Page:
Frozen Shoulder (Adhesive Capsulitis)
Many adults (mostly women) between the ages of 40 and 60 years of age develop shoulder pain and stiffness called adhesive capsulitis. You may be more familiar with the term frozen shoulder to describe this condition. But frozen shoulder and adhesive capsulitis are actually two separate conditions.
The shoulder is made up of three bones: the scapula (shoulder blade), the humerus (upper arm bone), and the clavicle (collarbone). The joint capsule is a watertight sac that encloses the joint and the fluids that bathe and lubricate it. The walls of the joint capsule are made up of ligaments. Ligaments are soft connective tissues that attach bones to bones. The joint capsule has a considerable amount of slack, loose tissue, so the shoulder is unrestricted as it moves through its large range of motion.
The terms frozen shoulder and adhesive capsulitis are often used interchangeably. In other words, the two terms describe the same painful, stiff condition of the shoulder no matter what causes it. A more accurate way to look at this is to refer to true adhesive capsulitis (affecting the joint capsule) as a primary adhesive capsulitis.
As the name suggests, adhesive capsulitis affects the fibrous ligaments that surround the shoulder forming the capsule. The condition referred to as a frozen shoulder usually doesn’t involve the capsule. Secondary adhesive capsulitis (or true frozen shoulder) might have some joint capsule changes but the shoulder stiffness is really coming from something outside the joint. Some of the conditions associated with secondary adhesive capsulitis include rotator cuff tears, biceps tendinitis, and arthritis. In either condition, the normally loose parts of the joint capsule stick together. This seriously limits the shoulder’s ability to move and causes the shoulder to freeze.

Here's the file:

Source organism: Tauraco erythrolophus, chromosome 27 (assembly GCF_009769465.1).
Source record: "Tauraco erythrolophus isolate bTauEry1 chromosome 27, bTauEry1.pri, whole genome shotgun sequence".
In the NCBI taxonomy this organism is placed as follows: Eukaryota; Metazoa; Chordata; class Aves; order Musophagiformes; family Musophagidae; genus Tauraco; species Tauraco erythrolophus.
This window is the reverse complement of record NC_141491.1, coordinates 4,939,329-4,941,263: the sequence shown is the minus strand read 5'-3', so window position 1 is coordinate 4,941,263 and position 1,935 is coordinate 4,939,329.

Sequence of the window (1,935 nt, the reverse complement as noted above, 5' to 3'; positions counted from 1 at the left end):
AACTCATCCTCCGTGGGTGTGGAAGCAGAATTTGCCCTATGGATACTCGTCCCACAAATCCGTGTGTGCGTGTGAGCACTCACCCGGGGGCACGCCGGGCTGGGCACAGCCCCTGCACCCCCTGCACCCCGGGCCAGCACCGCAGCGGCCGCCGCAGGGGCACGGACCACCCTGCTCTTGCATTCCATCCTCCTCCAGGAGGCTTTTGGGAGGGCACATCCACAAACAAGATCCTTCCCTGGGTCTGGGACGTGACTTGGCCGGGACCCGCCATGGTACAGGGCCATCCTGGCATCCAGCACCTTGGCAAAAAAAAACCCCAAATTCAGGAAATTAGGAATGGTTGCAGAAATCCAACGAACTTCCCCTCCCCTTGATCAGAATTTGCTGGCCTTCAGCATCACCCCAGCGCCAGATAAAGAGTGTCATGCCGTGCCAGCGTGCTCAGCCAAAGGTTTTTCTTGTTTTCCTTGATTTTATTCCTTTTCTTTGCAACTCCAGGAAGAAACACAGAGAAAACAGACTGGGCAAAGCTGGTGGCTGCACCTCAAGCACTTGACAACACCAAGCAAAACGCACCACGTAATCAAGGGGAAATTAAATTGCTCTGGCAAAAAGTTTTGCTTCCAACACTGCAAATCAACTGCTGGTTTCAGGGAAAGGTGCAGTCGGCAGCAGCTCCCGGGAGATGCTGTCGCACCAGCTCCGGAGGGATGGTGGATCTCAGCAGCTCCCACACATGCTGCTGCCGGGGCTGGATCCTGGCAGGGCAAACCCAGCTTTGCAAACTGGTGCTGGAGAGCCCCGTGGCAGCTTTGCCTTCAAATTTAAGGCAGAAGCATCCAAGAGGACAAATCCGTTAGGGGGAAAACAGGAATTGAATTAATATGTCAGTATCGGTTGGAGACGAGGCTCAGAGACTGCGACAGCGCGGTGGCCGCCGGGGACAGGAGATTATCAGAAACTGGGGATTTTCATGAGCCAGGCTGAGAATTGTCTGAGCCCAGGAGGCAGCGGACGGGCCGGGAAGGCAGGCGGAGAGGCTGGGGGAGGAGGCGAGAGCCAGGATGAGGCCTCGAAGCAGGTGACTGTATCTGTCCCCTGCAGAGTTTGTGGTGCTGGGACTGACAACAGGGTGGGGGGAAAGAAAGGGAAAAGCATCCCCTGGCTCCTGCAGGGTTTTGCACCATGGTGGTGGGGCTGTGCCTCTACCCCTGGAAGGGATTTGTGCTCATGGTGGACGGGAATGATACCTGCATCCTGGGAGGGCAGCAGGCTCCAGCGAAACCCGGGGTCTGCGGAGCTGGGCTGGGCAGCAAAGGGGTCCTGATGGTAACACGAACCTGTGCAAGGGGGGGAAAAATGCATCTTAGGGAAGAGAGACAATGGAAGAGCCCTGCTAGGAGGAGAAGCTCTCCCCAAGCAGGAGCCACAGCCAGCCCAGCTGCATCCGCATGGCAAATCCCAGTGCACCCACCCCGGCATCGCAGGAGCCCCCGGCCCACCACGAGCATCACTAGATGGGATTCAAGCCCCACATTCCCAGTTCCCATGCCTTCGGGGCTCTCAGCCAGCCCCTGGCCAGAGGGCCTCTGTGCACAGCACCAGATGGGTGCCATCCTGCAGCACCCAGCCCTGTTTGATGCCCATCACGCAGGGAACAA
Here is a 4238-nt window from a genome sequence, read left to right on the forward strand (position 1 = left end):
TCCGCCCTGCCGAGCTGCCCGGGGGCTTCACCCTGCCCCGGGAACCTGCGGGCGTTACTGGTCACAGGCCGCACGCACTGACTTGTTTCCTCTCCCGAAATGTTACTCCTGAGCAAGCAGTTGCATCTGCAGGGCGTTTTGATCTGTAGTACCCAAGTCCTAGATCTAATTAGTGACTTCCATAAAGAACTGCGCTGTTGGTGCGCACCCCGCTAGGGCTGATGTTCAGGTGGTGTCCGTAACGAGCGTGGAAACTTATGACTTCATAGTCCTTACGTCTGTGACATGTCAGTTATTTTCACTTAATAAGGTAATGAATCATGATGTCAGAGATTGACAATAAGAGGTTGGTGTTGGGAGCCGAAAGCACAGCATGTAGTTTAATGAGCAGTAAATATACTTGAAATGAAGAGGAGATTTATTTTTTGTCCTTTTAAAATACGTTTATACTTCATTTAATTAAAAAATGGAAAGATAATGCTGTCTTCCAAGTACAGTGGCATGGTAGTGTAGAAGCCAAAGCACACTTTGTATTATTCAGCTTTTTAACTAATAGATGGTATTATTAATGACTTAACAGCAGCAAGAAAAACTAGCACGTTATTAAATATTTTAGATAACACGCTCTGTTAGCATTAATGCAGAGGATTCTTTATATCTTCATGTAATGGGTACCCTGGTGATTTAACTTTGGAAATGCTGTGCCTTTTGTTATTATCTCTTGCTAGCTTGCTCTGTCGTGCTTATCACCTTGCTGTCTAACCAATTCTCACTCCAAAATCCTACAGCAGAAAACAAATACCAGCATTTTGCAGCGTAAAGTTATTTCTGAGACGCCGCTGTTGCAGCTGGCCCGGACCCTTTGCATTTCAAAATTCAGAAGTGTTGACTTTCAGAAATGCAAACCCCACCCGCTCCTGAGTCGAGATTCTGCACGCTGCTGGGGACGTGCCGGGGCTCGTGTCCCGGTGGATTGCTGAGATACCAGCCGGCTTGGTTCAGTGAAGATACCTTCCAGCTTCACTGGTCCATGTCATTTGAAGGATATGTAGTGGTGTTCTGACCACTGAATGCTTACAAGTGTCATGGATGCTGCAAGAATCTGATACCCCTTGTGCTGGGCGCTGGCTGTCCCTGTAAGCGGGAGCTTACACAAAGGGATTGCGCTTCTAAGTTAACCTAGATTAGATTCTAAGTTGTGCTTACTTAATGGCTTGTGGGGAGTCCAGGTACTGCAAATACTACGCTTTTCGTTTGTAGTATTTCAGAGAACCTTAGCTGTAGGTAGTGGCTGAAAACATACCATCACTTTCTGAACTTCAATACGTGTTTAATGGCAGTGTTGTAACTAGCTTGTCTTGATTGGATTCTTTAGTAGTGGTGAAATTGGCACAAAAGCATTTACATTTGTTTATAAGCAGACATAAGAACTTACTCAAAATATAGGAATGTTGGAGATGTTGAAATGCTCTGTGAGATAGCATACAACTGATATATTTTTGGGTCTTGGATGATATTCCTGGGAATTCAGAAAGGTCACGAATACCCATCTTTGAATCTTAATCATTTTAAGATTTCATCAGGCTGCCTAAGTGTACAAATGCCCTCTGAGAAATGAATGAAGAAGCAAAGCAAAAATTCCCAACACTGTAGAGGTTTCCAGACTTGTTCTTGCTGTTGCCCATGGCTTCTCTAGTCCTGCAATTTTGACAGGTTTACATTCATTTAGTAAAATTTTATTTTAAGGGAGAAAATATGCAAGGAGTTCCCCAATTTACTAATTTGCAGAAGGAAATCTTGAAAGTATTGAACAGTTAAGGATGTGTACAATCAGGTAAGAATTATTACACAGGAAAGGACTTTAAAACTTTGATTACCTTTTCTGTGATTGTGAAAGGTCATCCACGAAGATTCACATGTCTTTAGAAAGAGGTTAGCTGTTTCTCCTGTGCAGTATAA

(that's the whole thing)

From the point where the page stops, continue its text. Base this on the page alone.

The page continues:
The cause or causes of either primary adhesive capsulitis or secondary adhesive capsulitis (frozen shoulder) remain largely a mystery. Some of the risk factors for adhesive capsulitis include diabetes, thyroid dysfunction, and autoimmune diseases. Anyone who has had a heart attack, stroke, or been treated for breast cancer is also at increased risk for this condition. But a significant number of people develop adhesive capsulitis without any known trauma, medical history, or other risk factors.
In the case of secondary adhesive capsulitis (true frozen shoulder), the problem is really coming from something outside the joint. Some of the conditions associated with secondary adhesive capsulitis include rotator cuff tears, impingement, bursitis, biceps tendinitis, and arthritis.
For either type, an overactive immune response or an autoimmune reaction may be at fault. In an autoimmune reaction, the body’s defence system, which normally protects it from infection, mistakenly begins to attack the tissues of the body. This causes an intense inflammatory reaction in the tissue that is under attack.